The 62-year-old man told deputies he’d just been taking out the trash with his dogs, that a fight between the dogs did take place, but that he sent the dogs back into the house, without an altercation with the neighbor. He was arrested and booked on a misdemeanor battery charge, released on his own recognizance, and ordered to have no contact with the neighbor during pre-trial proceedings.
The same evening, deputies were called to a house on Pine Hurst Lane, where a 66-year-old woman was alleged to have been in an altercation with her 27-year-old daughter. They had struggled over a necklace the younger woman wanted from her mother’s room. The older woman allegedly “became enraged,” according to her arrest report. There was grabbing, pushing, slapping, and as the pair continued to struggle over the necklace and moving through the house, a dog bit the mother on her right foot in what the arrest report terms “a possible act of defense.”
The two ended up outside the house, and the older woman called 911. The younger woman had bruising and lacerations on her arm, the report states, “appearing consistent with offensive wounds from someone digging nails into someone’s skin.” Deputies determined that the older woman was the primary aggressor, and arrested her. She had no prior record. As with the incident on Whitman Place, the younger woman’s two children were in the house at the time of the altercation, and they witnessed the incident. DCF was called.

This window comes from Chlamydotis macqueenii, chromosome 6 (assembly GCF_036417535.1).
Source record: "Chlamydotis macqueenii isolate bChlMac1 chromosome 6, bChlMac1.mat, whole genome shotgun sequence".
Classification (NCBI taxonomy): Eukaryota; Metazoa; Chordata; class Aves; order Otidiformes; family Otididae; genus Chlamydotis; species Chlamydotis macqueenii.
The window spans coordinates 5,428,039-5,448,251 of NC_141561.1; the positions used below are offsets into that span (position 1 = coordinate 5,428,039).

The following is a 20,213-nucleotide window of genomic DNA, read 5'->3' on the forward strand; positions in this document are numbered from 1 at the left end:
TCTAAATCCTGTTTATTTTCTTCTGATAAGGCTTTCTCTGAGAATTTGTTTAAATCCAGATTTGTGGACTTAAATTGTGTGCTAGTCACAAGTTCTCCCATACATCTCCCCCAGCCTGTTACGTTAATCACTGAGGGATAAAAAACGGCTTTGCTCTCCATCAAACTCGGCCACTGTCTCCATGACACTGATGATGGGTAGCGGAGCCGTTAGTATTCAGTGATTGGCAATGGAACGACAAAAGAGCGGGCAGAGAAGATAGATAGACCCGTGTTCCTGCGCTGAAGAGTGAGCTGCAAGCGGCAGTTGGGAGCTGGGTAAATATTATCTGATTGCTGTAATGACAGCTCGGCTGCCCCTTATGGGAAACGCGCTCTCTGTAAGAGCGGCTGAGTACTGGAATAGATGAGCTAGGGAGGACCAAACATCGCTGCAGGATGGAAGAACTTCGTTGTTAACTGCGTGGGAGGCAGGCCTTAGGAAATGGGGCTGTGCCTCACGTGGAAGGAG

As in the previous cases, the woman was released on her own recognizance, and the same no-contact orders were put in place, which means the woman could not go back to her house if that’s where the alleged victim is living. Another characteristic of these cases: a public defender was appointed for the woman, who could not afford a private attorney.
Sunday night, the 911 center got a hangup from a house on Birchwood Drive in Palm Coast. As always with such hangups, sheriff’s deputies investigate. A woman answered the door. Two children who appeared scared were behind her, according to a sheriff’s report. They were the wife and two children of a 49-year-old man. One of the children had called 911 at his mother’s urging.
She had been sitting at the kitchen table, drinking coffee. She told deputies her husband had been drinking and was becoming belligerent toward her. He then grabbed her and she nearly fell had it not been for him holding on to her. She said they’d never had a physical altercation in over 11 years of marriage, though they had come to the conclusion that they’d be divorcing some time back. Even then, arguments had been merely verbal, until Sunday night.
The man conceded to deputies that he was drunk, maybe loud and obnoxious, as he put it to them. But he “did not want to speak about anything that occurred with anyone in the home or why 911 had been called,” and when pressed for details, he told deputies to ask the children: they were the ones who’d called 911.